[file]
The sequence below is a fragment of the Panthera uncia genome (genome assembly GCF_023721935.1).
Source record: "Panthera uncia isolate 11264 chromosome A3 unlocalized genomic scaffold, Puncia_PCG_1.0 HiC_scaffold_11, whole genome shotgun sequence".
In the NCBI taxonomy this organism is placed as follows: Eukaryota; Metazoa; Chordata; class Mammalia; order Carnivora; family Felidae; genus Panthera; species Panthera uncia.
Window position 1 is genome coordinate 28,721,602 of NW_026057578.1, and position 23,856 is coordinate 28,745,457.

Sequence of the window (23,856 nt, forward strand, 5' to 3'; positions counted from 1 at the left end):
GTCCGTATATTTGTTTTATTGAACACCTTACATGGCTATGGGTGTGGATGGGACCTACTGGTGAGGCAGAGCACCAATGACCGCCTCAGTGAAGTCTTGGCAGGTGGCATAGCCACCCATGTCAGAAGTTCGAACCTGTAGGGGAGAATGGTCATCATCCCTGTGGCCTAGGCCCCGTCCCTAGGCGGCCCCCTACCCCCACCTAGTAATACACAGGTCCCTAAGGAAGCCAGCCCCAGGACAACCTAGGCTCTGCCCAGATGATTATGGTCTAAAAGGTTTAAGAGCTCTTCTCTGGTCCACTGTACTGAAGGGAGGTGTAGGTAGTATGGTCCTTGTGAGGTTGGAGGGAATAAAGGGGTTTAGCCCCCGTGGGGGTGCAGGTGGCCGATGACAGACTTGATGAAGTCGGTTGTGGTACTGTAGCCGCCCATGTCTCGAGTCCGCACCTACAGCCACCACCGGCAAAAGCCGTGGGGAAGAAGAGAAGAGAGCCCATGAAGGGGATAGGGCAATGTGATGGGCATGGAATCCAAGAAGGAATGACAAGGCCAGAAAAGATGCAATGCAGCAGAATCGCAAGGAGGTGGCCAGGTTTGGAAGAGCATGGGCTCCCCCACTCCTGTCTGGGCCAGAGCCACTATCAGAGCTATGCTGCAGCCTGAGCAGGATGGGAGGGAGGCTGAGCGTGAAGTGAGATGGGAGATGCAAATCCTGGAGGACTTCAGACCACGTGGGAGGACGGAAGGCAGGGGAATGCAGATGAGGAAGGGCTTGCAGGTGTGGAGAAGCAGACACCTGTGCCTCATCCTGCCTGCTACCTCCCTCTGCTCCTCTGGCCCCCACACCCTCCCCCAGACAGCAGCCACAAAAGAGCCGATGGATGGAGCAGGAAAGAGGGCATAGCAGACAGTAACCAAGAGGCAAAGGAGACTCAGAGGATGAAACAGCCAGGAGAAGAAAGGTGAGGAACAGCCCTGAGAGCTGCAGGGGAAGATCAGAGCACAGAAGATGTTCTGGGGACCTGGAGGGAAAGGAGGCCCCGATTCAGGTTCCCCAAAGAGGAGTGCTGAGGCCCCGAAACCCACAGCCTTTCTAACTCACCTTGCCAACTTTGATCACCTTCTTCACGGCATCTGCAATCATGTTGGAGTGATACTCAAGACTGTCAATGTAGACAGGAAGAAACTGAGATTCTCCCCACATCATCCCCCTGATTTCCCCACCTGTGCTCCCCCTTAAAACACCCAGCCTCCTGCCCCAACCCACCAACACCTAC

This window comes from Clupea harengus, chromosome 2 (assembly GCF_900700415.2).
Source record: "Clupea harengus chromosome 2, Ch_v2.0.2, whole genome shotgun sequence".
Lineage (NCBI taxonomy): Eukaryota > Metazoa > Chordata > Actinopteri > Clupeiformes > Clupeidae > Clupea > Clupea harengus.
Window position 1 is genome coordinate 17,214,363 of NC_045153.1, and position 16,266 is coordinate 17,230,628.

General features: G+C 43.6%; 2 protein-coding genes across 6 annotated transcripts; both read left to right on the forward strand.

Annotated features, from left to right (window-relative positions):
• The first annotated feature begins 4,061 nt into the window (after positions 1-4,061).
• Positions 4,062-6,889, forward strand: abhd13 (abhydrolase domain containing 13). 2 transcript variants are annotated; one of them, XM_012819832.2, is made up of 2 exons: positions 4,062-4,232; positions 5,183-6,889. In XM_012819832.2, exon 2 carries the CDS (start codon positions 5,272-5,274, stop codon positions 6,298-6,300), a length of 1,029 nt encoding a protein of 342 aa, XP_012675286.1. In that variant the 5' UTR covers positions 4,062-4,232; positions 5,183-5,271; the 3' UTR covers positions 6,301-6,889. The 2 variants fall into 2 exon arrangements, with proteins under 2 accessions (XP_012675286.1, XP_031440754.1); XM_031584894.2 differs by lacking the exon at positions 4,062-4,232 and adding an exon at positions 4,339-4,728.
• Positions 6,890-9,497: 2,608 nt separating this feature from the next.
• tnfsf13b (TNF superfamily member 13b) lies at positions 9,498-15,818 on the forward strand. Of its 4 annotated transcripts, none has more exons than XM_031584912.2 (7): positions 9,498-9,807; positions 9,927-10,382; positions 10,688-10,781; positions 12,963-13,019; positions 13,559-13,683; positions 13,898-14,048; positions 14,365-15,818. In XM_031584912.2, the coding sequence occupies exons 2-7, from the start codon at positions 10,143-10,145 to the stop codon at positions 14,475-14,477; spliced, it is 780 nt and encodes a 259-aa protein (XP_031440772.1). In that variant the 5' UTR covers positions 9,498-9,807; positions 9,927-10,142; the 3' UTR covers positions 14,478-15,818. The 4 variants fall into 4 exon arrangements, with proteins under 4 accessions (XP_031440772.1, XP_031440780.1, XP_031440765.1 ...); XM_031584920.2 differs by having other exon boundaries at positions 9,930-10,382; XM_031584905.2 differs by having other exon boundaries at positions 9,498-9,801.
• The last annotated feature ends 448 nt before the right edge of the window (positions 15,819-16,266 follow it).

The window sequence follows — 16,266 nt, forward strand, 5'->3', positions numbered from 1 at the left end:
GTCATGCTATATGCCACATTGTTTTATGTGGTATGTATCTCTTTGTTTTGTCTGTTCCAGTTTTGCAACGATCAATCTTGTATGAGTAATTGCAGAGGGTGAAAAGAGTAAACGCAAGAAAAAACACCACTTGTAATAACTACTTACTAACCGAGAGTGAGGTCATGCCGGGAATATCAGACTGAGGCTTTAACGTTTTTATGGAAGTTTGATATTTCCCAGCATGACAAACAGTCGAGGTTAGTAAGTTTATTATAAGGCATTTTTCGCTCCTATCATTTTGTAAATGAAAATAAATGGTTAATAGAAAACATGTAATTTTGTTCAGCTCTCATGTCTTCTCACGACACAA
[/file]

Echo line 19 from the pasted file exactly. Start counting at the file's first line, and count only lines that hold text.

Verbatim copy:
GTCATGCTATATGCCACATTGTTTTATGTGGTATGTATCTCTTTGTTTTGTCTGTTCCAGTTTTGCAACGATCAATCTTGTATGAGTAATTGCAGAGGGTGAAAAGAGTAAACGCAAGAAAAAACACCACTTGTAATAACTACTTACTAACCGAGAGTGAGGTCATGCCGGGAATATCAGACTGAGGCTTTAACGTTTTTATGGAAGTTTGATATTTCCCAGCATGACAAACAGTCGAGGTTAGTAAGTTTATTATAAGGCATTTTTCGCTCCTATCATTTTGTAAATGAAAATAAATGGTTAATAGAAAACATGTAATTTTGTTCAGCTCTCATGTCTTCTCACGACACAA